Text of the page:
Matthew Kesterke, PhDInstructional Assistant Professor

Department of Biomedical Sciences
Texas A&M College of Dentistry  
3302 Gaston Avenue - Room 130E
Dallas, TX 75246
Phone: 214-828-7003
Fax: 214-874-4538
Email: kesterke@tamhsc.edu


Education and Post-Graduate Training

Postdoctoral Fellowship, Department of Biomedical Sciences, Texas A&M University College of Dentistry, Dallas, TX (2016-2017)
PhD, Biological Anthropology, University of Pittsburgh, Pittsburgh, PA (2016)
MA, Biological Anthropology, University of Wyoming, Laramie, WY (2008)
BA, Biological and Cultural Anthropology, University of Wyoming, Laramie, WY (2003)

Career History

  • Instructional Assistant Professor, Department of Biomedical Sciences, Texas A&M University College of Dentistry (2018-present)
  • Postdoctoral Teaching Fellow, Department of Biomedical Sciences, Texas A&M University College of Dentistry (2016-2017)
  • Teaching Fellow, Department of Anthropology, University of Pittsburgh (2012-2016)
  • Albany County Coroner’s Office, Laramie, WY (2007-2010)

Teaching Interests

Teaching responsibilities include: Human Gross Anatomy, Human Growth and Development, Advanced Head and Neck Anatomy, Evidence-based Dentistry, Human Craniofacial Development and Anomalies

Research Interests

Prior to joining the teaching faculty at Texas A&M College of Dentistry, Dr. Kesterke spent nearly a decade as a coroner and anthropologist excavating and investigating human remains in North America, Europe, and the Middle East. During this time, his research focused on skeletal features used in identifying individuals and the role of climate, disease, and/or genetics in shaping human variation and methods for quantifying and evaluating this variation.

3d facial imagingThis trajectory led him to his Ph.D. topic investigating the role of maternal thyroid hormone levels on offspring craniofacial variation using geometric morphometric (GM) analysis and Euclidean Distance Matrix Analysis (EDMA) to look at both size and shape changes during growth and development. This research continues in identifying causes of variation, ranging from histological and anthropometric studies of bone samples excavated in the Middle East and China to quantifying and identifying sexually dimorphic craniofacial features in early childhood.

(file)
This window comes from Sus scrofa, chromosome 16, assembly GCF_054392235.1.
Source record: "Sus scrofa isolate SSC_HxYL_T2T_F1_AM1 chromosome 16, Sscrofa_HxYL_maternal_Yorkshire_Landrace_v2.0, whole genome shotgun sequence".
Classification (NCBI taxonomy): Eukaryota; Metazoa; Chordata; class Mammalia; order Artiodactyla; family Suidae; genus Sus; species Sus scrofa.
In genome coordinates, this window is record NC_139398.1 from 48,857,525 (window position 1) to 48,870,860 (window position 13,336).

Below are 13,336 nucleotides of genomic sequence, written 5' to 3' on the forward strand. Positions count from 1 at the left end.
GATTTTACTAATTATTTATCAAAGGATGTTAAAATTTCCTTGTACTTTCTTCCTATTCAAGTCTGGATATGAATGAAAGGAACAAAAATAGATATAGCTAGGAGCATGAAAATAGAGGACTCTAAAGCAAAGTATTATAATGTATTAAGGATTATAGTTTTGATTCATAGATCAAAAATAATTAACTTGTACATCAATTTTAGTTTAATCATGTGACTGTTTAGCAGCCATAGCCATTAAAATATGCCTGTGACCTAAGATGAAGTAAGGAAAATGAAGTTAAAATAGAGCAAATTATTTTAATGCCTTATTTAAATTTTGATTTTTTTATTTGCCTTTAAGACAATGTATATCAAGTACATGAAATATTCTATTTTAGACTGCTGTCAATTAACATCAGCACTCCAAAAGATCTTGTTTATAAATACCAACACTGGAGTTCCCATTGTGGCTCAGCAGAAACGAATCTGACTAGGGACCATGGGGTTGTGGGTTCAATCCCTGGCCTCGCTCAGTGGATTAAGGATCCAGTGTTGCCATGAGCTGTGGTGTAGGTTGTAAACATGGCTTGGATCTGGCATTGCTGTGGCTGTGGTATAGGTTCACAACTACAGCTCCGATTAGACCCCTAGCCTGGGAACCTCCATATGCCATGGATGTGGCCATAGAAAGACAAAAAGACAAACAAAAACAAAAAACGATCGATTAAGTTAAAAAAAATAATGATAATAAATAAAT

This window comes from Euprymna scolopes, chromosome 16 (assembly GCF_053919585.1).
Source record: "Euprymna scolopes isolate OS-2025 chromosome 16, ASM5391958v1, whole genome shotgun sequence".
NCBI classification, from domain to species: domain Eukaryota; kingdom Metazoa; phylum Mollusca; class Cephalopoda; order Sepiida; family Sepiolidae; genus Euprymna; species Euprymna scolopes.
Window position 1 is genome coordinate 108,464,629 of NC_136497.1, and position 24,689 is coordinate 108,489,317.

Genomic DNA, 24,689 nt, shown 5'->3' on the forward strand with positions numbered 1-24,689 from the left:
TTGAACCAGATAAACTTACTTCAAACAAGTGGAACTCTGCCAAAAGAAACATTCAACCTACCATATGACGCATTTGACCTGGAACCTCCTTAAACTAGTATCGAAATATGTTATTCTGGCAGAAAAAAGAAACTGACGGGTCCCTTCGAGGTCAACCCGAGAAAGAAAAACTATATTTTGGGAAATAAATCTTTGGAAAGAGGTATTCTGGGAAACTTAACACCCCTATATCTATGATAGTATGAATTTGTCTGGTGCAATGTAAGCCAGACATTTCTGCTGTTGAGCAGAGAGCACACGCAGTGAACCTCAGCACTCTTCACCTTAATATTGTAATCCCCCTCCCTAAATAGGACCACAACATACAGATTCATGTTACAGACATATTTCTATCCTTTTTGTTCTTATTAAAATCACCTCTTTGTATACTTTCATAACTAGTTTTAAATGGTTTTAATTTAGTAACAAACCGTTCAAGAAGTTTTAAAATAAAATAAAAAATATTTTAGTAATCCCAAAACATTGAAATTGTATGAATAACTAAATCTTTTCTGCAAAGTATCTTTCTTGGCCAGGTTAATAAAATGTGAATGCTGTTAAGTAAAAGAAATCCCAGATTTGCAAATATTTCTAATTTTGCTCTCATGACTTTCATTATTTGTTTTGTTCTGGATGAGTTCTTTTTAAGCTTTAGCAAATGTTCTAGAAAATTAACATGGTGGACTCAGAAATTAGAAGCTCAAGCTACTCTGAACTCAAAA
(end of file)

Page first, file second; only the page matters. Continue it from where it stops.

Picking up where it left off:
Currently, Dr. Kesterke is also working to develop 3D facial imaging techniques and facial tracking methods for assessing impacts of trauma, disease, and dysfunction on craniofacial variation, surgical interventions, and therapeutic outcomes.

Selected Publications

  1. Kesterke, MJ, Z Raffensperger, CL Heike, ML Cunningham, JT Hecht, CH Kau, NL Nidey, LM Moreno, GL Wehby, ML Marazita, SM Weinberg. Using the 3D Facial Norms Database to investigate craniofacial sexual dimorphism in healthy children, Biol Sex Diff 7:23, 2016.
  2. Kesterke, MJ. The effects of in-utero thyroxine exposure on mandibular shape in mice. University of Pittsburgh, D-Scholarship, Nov 2016.
  3. Weinberg, SM, ZD Raffensperger, MJ Kesterke, CL Heike, ML Cunningham, JT Hecht, CH Kau, JC Murray, GL Wehby, LM Moreno, MZ Marazita. The 3D Facial Norms Database: Part 1. Cleft Palate Cran J, 56(3): e185-e197, 2016.
  4. Kesterke, MJ, JCM Ahern. Is the late Neanderthal mandibular sample from Vindija Cave (Croatia) biased? Coll Antropol 31: 315-319, 2007.